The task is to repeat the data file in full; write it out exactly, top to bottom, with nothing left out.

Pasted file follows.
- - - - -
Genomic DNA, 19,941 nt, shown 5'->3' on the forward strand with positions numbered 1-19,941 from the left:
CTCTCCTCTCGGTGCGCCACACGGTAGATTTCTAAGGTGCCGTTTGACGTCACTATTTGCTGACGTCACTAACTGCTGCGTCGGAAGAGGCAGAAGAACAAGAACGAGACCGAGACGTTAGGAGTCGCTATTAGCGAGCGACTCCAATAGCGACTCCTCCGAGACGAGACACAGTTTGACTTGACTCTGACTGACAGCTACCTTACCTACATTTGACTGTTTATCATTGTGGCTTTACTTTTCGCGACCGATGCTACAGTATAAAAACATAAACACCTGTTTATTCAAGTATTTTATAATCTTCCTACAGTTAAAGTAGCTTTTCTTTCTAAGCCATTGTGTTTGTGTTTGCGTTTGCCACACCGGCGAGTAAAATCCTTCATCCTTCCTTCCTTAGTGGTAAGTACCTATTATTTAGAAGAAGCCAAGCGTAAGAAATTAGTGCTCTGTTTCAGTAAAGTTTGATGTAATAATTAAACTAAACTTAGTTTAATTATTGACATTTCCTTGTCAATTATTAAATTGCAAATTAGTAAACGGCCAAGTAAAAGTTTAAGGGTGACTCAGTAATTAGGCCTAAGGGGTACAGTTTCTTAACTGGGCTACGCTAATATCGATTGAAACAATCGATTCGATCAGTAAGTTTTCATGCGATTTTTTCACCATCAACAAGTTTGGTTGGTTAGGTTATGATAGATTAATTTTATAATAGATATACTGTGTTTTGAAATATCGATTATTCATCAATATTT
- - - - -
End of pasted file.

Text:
Genomic DNA, 19,941 nt, shown 5'->3' on the forward strand with positions numbered 1-19,941 from the left:
CTCTCCTCTCGGTGCGCCACACGGTAGATTTCTAAGGTGCCGTTTGACGTCACTATTTGCTGACGTCACTAACTGCTGCGTCGGAAGAGGCAGAAGAACAAGAACGAGACCGAGACGTTAGGAGTCGCTATTAGCGAGCGACTCCAATAGCGACTCCTCCGAGACGAGACACAGTTTGACTTGACTCTGACTGACAGCTACCTTACCTACATTTGACTGTTTATCATTGTGGCTTTACTTTTCGCGACCGATGCTACAGTATAAAAACATAAACACCTGTTTATTCAAGTATTTTATAATCTTCCTACAGTTAAAGTAGCTTTTCTTTCTAAGCCATTGTGTTTGTGTTTGCGTTTGCCACACCGGCGAGTAAAATCCTTCATCCTTCCTTCCTTAGTGGTAAGTACCTATTATTTAGAAGAAGCCAAGCGTAAGAAATTAGTGCTCTGTTTCAGTAAAGTTTGATGTAATAATTAAACTAAACTTAGTTTAATTATTGACATTTCCTTGTCAATTATTAAATTGCAAATTAGTAAACGGCCAAGTAAAAGTTTAAGGGTGACTCAGTAATTAGGCCTAAGGGGTACAGTTTCTTAACTGGGCTACGCTAATATCGATTGAAACAATCGATTCGATCAGTAAGTTTTCATGCGATTTTTTCACCATCAACAAGTTTGGTTGGTTAGGTTATGATAGATTAATTTTATAATAGATATACTGTGTTTTGAAATATCGATTATTCATCAATATTT